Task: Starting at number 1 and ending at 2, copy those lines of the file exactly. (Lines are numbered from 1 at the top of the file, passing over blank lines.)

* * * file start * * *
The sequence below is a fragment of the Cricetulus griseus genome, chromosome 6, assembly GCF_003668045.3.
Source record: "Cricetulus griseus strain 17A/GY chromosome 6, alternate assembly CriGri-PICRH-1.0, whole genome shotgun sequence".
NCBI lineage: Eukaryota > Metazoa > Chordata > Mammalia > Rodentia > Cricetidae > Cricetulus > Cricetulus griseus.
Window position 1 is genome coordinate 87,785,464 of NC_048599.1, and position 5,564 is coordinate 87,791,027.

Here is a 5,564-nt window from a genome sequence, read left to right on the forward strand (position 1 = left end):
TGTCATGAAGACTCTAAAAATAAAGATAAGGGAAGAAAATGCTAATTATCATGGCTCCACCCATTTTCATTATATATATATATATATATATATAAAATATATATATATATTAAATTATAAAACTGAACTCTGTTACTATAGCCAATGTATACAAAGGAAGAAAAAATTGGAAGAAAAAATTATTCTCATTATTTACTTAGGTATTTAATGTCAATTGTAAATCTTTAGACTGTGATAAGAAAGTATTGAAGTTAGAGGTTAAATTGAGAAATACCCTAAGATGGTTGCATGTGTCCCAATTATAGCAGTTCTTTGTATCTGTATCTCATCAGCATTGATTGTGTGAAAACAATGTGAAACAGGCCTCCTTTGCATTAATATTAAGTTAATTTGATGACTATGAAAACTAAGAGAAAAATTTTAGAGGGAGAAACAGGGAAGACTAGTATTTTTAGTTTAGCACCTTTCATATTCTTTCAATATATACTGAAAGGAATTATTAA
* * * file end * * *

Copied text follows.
The sequence below is a fragment of the Cricetulus griseus genome, chromosome 6, assembly GCF_003668045.3.
Source record: "Cricetulus griseus strain 17A/GY chromosome 6, alternate assembly CriGri-PICRH-1.0, whole genome shotgun sequence".